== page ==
Interactive Formation of Statistical Hypotheses in Diffusion Tensor Imaging

Amin Abbasloo, Vitalis Wiens, Tobias Schmidt-Wilcke, Pia C. Sundgren, Reinhard Klein, and Thomas Schultz
In proceedings of EG Workshop on Visual Computing for Biology and Medicine, 2019
 

Abstract

When Diffusion Tensor Imaging (DTI) is used in clinical studies, statistical hypothesis testing is the standard approach to establish significant differences between groups, such as patients and healthy controls. However, diffusion tensors contain six degrees of freedom, and the most commonly used univariate tests reduce them to a single scalar, such as Fractional Anisotropy. Multivariate tests that account for the full tensor information have been developed, but have not been widely adopted in practice. Based on analyzing the limitations of existing univariate and multivariate tests, we argue that it is beneficial to use a more flexible, steerable test. Therefore, we introduce a test that can be customized to include any subset of tensor attributes that are relevant to the analysis task at hand. We also present a visual analytics system that supports the exploratory task of customizing it to a specific scenario. Our system closely integrates quantitative analysis with suitable visualizations. It links spatial and abstract views to reveal clusters of strong differences, to relate them to the affected anatomical structures, and to visually compare the results of different tests. A use case is presented in which our system leads to the formation of several new hypotheses about the effects of systemic lupus erythematosus on water diffusion in the brain.

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Bibtex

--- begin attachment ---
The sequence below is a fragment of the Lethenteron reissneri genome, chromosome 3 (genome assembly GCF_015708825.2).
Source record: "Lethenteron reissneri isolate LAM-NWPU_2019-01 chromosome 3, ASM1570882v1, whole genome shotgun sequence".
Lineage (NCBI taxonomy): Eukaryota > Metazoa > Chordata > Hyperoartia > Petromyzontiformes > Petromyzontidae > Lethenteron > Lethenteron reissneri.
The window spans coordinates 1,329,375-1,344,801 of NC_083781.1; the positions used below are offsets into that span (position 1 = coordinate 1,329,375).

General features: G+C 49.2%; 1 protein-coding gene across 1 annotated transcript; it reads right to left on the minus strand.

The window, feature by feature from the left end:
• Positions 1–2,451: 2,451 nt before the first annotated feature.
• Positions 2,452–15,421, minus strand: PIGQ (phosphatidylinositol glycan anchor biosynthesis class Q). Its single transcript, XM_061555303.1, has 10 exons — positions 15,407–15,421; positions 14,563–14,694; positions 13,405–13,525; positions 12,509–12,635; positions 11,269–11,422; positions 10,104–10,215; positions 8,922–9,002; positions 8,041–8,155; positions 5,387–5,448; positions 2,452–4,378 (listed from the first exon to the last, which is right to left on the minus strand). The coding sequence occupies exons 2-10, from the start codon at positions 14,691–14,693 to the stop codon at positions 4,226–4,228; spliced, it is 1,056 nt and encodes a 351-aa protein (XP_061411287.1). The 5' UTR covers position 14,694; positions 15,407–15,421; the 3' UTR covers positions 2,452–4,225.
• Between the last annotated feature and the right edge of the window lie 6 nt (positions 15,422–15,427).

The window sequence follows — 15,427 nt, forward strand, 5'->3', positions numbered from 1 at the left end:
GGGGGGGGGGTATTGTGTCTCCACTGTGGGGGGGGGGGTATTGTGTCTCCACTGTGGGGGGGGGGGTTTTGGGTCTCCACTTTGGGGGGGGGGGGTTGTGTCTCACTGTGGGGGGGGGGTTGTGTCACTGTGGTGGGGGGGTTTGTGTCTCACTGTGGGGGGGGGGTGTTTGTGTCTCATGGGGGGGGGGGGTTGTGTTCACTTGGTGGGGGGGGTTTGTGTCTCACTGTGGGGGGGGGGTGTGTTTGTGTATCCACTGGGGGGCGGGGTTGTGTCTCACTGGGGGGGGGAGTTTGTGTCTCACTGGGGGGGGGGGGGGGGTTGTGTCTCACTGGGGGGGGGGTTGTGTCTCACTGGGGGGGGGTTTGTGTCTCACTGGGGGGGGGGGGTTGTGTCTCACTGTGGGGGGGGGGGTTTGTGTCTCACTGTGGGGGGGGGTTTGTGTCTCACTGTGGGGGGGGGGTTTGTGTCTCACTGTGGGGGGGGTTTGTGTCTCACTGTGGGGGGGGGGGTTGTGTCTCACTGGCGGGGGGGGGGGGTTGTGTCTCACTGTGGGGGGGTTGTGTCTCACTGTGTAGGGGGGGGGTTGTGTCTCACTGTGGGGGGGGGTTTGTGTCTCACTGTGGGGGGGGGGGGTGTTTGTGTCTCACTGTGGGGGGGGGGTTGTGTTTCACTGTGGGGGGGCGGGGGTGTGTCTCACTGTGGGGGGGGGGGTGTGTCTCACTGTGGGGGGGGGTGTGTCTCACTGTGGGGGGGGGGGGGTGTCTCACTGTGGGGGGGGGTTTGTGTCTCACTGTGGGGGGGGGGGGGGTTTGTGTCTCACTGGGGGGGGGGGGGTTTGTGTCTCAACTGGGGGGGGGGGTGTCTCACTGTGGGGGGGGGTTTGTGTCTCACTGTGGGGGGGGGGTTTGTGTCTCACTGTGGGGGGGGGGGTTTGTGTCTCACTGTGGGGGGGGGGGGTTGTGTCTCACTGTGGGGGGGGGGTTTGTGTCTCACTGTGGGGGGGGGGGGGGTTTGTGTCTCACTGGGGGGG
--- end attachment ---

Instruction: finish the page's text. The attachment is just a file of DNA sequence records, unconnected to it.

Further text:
@INPROCEEDINGS{Abbasloo:VCBM2019,
     author = {Abbasloo, Amin and Wiens, Vitalis and Schmidt-Wilcke, Tobias and Sundgren, Pia C. and Klein,
               Reinhard and Schultz, Thomas},
      title = {Interactive Formation of Statistical Hypotheses in Diffusion Tensor Imaging},
  booktitle = {EG Workshop on Visual Computing for Biology and Medicine},
       year = {2019},
   abstract = {When Diffusion Tensor Imaging (DTI) is used in clinical studies, statistical hypothesis testing is
               the standard approach to establish significant differences between groups, such as patients and
               healthy controls. However, diffusion tensors contain six degrees of freedom, and the most commonly
               used univariate tests reduce them to a single scalar, such as Fractional Anisotropy. Multivariate
               tests that account for the full tensor information have been developed, but have not been widely
               adopted in practice. Based on analyzing the limitations of existing univariate and multivariate
               tests, we argue that it is beneficial to use a more flexible, steerable test. Therefore, we
               introduce a test that can be customized to include any subset of tensor attributes that are relevant
               to the analysis task at hand. We also present a visual analytics system that supports the
               exploratory task of customizing it to a specific scenario. Our system closely integrates
               quantitative analysis with suitable visualizations. It links spatial and abstract views to reveal
               clusters of strong differences, to relate them to the affected anatomical structures, and to
               visually compare the results of different tests. A use case is presented in which our system leads
               to the formation of several new hypotheses about the effects of systemic lupus erythematosus on
               water diffusion in the brain.}
}